Wednesday, November 28, 2007

Day 1 at the Ontology Conference

Today I went to an Ontology conference which was sponsored by the National Center for Ontological Research (NCOR). I heard talks from various vendors, implementors and subject matter experts in the field of Ontology. Before I get into what they talked about, let me first state the definition of what is an ontology. Wikipedia defines an ontology as, "... a study of conceptions of reality and the nature of being." What does that mean??!! Well it is basically an exercise where ontologists (people who create and work with ontologies) model existing systems into categories which then could be used by information systems to make inference relationship (relationships which are not obivious to the human). As you see it is a qualitative field, people will argue how data entities should be modeled so that they can accurately and precisely describe an existing entity. For example, Ontologist A says that every plane needs to have pilot while Ontologist B would say this is not true. He would say that there are drones which are small planes, that are controlled by a computer. One of them may be right or both of them can be right. The key for any ontology is that it needs to be in a domain to avoid confusion. So in theory both ontologist A and B are correct if it is assumed that both of them work in different domains. Ontologist A is creating an ontology for the airline industry while Ontologist B is creating an ontology for some country's military. Issues like this cause massive headaches to any organization's Chief Information Officer (CIO) since the data cannot easily be exchanged across organizations and across domains. If Ontologies are created well then they are quite powerful.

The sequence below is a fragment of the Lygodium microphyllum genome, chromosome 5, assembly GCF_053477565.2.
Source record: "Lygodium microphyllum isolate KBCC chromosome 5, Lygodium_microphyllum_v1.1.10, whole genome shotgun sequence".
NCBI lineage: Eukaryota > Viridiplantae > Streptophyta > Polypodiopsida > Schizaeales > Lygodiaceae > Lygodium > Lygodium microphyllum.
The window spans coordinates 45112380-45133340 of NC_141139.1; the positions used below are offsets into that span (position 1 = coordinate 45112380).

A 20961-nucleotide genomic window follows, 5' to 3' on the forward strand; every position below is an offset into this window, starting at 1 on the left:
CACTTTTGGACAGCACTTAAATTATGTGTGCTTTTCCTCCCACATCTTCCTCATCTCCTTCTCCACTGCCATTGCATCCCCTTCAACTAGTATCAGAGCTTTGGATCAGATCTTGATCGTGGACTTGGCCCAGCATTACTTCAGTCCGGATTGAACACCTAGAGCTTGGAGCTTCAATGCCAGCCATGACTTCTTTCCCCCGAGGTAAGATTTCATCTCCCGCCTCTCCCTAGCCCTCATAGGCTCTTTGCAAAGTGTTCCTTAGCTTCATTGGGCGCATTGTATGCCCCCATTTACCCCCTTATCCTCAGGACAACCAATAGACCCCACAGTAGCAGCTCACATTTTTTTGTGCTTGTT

Currently the ontology is wonderful in the realm of philosophy and theoretical computer sciences. however there isn't much technology in the field. I have been off and on working with ontologies and they are not the easiest thing to implement. I, however, am a strong believer that a good ontology can be used to validate data architectures which pertain to the ontology's domain.

At the conference, I heard two great presentations on ontology. They are:
  1. Werner Ceusters - He gave a fascinating talk on what is ontology which incorporated Basic Formal Ontology (BFO).
  2. Steven Robertshaw - He gave a talk on the lessons learned in implementing complex ontologies.
These people understood how to use ontologies and how not to use ontologies. Both stated that the technology is lacking in this field. Werner and his team built an open source project which lets you play with ontologies. The project, which is a Java based application, can be found at To get a better understanding on how ontologies work, I recommend downloading the Protege product. It, too, is an open source product maintained by Stanford University. Protege lets you build data models but at the same time it lets you validate your model with "instance" data. I got fascinated with field couple years ago when I was asked to validate a data model for one of the US government agencies. If you are totally lost about what I am talking about then please check out the following links:
The day one of the conference also consisted of vendors displaying their products which are based on the principles of ontologies. In my next blog entry, I will give a more detail summary on what happened at this conference. Stay tuned! (The image is a visual representation on an ontology)

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